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LINGUIST List 20.3816

Sun Nov 08 2009

Diss: Phonetics/Socioling: Hall-Lew: 'Ethnicity and Phonetic...'

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        1.    Lauren Hall-Lew, Ethnicity and Phonetic Variation in a San Francisco Neighborhood

Message 1: Ethnicity and Phonetic Variation in a San Francisco Neighborhood
Date: 06-Nov-2009
From: Lauren Hall-Lew <lauren.hall-lewphon.ox.ac.uk>
Subject: Ethnicity and Phonetic Variation in a San Francisco Neighborhood
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Institution: Stanford University
Program: Department of Linguistics
Dissertation Status: Completed
Degree Date: 2009

Author: Lauren Hall-Lew

Dissertation Title: Ethnicity and Phonetic Variation in a San Francisco Neighborhood

Dissertation URL: http://users.ox.ac.uk/~engf0129/research.html

Linguistic Field(s): Phonetics
                            Sociolinguistics

Dissertation Director:
Penelope Eckert
John R. Rickford

Dissertation Abstract:

This dissertation presents a sociophonetic analysis of a majority Asian
American community in San Francisco, California, addressing ongoing
discussions about ethnicity, phonetic variation, and regional sound change.
Overall, Asian Americans (AAs) are not distinct from European Americans
(EAs) with respect to changes in apparent time. In some cases, the
correlation with speaker age is even more robust within the AA speaker
sample than within the EA sample. I argue that this pattern is particularly
likely given the social history of San Francisco and the history of the
particular community.

The community of study is the Sunset District, a large residential
neighborhood in western San Francisco. The area has undergone a relatively
rapid demographic shift since the 1970s. Today its population is
approximately 52% AA and 48% EA. Generational differences among
neighborhood residents are prominent, in terms of how residents
characterize and relate to their community. These changing prestige values
map onto the emergence of competing linguistic markets. The phonetic
analysis draws on these ethnographic insights in an effort to explore the
social meaning of particular variants and the motivations behind
participation in local sound change.

The variables analyzed are two well-known features of sound change in U.S.
English: the merger of the low back vowel classes, as in LOT and THOUGHT,
and the fronting of the nuclei of the mid- and high back vowels, as in
GOOSE and GOAT.

Like other Western regions, the results show that speakers are moving
towards low back merger in apparent time, with more merger among younger
speakers, overall. However, specific to San Francisco is that some speakers
do still maintain the distinction, regardless of age. While ethnicity is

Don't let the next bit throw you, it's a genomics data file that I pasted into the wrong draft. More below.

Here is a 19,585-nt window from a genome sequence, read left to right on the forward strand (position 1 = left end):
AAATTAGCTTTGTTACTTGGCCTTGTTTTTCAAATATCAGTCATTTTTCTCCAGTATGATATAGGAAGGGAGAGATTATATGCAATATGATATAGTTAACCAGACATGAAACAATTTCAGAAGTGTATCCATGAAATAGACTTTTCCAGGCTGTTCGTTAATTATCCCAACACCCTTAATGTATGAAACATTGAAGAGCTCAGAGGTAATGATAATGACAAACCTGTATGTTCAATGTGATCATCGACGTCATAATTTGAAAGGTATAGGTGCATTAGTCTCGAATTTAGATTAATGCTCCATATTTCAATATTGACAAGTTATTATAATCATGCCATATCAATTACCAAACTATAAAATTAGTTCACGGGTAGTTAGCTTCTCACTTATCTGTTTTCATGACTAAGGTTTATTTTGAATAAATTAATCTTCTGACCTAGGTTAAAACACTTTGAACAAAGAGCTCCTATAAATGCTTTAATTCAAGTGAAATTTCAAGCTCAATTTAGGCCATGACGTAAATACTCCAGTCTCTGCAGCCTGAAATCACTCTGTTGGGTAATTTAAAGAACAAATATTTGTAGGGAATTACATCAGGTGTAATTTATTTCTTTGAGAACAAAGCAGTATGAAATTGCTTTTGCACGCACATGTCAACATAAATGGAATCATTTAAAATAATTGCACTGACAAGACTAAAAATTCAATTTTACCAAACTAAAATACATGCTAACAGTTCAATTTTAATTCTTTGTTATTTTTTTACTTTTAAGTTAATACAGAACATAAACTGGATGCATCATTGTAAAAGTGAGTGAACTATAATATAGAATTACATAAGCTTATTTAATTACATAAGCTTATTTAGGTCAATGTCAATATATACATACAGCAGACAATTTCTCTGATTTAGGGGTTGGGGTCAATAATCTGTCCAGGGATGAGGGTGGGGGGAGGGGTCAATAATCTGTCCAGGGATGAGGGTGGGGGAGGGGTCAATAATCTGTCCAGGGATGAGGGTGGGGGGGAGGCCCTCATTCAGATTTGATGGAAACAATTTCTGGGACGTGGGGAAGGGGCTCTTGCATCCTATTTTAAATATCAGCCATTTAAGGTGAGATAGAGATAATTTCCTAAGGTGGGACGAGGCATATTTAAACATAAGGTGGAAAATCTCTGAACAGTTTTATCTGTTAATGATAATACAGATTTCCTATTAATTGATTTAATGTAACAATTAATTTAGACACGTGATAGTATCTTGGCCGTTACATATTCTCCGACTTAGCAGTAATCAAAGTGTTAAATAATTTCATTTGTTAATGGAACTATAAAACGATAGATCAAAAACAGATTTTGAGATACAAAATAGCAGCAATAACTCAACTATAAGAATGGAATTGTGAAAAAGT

not an independent predictor, AAs show change in apparent time towards low
back merger, while the correlation among EAs is not significant.
Furthermore, while sex class does not predict vocalic variation, women
exhibit significant change in apparent time, while the correlation among
men is not significant. Other trend correlations among speaker subsets
suggest that some speakers may be orienting towards a broader and newer
regional pattern of merger, while others are oriented toward an older
linguistic market where the low back distinction has particular local value.

The analysis of back vowel fronting shows that Sunset residents are moving
toward more fronted productions for both vowel classes, with significant
correlations between fronting measures and speaker age across the speaker
sample. The pattern for the GOAT vowel is similar to low back merger: while
ethnic variation does not predict vocalic variation, AAs show change in
apparent time towards GOAT-fronting, while the correlation among EAs is not
significant. In contrast, the fronting of the GOOSE vowel does not appear
to vary according to speaker ethnicity or within ethnic subsamples.
Instead, while speaker sex class does not predict variation in GOOSE, in
the environment following an anterior coronal, women evidence change in
apparent time towards more fronted variants, while the correlation among
men is not significant.

The sociolinguistics literature contains relatively little work on phonetic
variation in the English of Asian Americans, and there is an increasing
interest in research exploring the complex interactions between ethnic and
regional identities. This dissertation speaks to these gaps, and further
argues that Asian American ethnicities are integral to San Franciscan
identities and ideologies of place.



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